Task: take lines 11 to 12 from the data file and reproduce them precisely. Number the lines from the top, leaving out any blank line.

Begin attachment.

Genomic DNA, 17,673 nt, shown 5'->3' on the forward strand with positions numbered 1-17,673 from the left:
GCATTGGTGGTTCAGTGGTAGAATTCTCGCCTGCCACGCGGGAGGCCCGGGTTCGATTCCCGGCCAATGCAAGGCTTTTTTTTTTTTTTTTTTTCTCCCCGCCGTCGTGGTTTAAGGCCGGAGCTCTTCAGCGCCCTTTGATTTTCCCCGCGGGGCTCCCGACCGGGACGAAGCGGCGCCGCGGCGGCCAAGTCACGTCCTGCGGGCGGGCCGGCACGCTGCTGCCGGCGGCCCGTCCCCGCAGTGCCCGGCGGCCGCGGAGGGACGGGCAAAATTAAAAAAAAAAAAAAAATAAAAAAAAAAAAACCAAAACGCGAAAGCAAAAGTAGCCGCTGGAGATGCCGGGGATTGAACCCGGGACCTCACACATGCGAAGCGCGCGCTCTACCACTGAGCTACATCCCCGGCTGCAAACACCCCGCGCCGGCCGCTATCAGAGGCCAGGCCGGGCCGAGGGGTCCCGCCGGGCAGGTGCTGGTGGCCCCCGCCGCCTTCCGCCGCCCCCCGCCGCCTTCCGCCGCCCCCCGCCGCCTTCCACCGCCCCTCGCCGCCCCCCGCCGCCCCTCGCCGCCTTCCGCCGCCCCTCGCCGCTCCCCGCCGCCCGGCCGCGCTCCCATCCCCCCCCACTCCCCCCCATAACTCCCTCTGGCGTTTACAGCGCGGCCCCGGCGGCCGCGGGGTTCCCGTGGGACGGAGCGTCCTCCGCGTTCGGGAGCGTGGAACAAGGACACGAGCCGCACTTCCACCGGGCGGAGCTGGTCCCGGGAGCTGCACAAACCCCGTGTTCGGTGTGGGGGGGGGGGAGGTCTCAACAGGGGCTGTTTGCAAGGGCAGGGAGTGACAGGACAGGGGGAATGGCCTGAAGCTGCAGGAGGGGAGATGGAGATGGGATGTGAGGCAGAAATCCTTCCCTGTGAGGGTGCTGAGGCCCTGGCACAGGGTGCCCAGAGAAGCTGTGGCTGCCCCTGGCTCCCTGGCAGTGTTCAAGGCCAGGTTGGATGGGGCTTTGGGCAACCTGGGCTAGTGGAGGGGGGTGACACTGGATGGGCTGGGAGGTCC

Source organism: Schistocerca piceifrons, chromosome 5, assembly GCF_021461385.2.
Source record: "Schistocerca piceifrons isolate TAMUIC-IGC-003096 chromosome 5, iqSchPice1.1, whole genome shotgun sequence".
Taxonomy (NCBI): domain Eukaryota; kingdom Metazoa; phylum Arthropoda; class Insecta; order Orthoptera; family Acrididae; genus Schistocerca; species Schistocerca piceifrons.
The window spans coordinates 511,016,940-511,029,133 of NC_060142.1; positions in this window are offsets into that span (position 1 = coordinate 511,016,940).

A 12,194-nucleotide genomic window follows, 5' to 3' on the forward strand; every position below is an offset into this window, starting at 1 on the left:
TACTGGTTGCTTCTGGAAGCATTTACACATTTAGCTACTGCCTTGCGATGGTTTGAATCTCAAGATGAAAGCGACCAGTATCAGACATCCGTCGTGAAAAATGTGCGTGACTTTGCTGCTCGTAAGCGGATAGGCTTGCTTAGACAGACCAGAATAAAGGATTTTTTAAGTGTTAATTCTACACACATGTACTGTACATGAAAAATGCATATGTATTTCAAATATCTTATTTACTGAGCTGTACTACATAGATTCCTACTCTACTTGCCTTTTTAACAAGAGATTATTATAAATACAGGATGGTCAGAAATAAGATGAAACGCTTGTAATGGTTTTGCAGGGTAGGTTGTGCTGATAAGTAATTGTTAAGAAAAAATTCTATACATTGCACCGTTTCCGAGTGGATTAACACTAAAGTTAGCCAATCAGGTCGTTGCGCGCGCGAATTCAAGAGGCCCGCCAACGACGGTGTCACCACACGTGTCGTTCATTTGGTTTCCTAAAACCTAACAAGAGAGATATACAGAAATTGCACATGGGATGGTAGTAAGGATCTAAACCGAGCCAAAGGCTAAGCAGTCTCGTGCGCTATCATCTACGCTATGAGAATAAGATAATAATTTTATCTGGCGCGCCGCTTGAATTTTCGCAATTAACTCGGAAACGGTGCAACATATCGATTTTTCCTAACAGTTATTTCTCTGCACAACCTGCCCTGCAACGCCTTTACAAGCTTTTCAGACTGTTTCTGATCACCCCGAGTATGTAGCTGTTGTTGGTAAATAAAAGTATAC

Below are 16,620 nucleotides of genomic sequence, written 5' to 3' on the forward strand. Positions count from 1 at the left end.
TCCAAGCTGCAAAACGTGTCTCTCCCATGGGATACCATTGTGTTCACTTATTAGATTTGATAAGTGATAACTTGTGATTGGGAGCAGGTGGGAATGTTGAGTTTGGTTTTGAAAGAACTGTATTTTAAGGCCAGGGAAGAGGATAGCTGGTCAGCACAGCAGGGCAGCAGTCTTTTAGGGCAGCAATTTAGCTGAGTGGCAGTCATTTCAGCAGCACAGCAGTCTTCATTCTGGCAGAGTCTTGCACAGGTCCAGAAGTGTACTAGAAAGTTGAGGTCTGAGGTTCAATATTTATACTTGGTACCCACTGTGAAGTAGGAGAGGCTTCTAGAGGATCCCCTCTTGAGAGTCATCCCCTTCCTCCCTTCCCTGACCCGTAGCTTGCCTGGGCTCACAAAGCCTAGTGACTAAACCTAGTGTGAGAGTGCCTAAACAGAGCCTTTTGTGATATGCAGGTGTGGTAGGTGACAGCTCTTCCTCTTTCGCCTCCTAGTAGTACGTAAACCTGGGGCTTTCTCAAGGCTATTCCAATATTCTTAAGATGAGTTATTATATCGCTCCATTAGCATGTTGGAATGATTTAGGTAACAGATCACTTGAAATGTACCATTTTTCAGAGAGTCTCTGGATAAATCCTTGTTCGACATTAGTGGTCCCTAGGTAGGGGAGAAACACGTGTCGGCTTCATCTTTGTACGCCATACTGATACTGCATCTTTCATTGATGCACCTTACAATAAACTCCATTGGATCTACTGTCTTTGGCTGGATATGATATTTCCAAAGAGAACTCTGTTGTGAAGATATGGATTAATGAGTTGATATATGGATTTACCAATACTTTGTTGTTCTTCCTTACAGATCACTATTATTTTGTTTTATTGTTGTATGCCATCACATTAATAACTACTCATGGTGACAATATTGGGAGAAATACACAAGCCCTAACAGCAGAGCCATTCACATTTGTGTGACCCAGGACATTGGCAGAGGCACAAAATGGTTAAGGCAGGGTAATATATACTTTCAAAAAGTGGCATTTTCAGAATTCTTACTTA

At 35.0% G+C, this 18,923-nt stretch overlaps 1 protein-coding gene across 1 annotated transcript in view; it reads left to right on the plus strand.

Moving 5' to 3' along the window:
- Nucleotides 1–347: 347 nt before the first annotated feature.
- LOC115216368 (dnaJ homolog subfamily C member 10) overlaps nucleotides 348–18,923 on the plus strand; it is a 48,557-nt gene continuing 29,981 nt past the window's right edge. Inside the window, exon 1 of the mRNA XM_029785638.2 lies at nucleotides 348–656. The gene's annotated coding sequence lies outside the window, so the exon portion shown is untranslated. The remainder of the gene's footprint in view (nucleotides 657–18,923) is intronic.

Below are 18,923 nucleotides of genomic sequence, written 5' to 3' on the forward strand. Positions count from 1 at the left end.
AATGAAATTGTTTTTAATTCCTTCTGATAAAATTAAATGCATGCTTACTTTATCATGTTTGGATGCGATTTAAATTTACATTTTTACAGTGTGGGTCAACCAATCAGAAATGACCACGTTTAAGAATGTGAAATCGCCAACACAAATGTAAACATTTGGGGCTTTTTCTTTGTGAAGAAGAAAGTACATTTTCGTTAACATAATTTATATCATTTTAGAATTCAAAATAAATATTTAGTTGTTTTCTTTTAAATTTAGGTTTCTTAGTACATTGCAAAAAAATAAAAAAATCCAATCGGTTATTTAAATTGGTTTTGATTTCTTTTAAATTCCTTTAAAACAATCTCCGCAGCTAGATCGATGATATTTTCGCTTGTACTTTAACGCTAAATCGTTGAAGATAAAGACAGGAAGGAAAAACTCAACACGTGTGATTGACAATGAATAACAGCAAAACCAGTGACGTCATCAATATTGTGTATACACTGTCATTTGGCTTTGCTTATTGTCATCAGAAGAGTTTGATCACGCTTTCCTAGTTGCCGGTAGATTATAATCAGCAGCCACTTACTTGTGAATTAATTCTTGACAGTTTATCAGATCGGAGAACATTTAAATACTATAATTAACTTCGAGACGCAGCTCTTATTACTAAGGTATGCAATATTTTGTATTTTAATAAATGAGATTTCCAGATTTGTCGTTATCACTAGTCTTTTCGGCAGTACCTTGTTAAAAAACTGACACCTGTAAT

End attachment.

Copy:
At 35.0% G+C, this 18,923-nt stretch overlaps 1 protein-coding gene across 1 annotated transcript in view; it reads left to right on the plus strand.

Moving 5' to 3' along the window: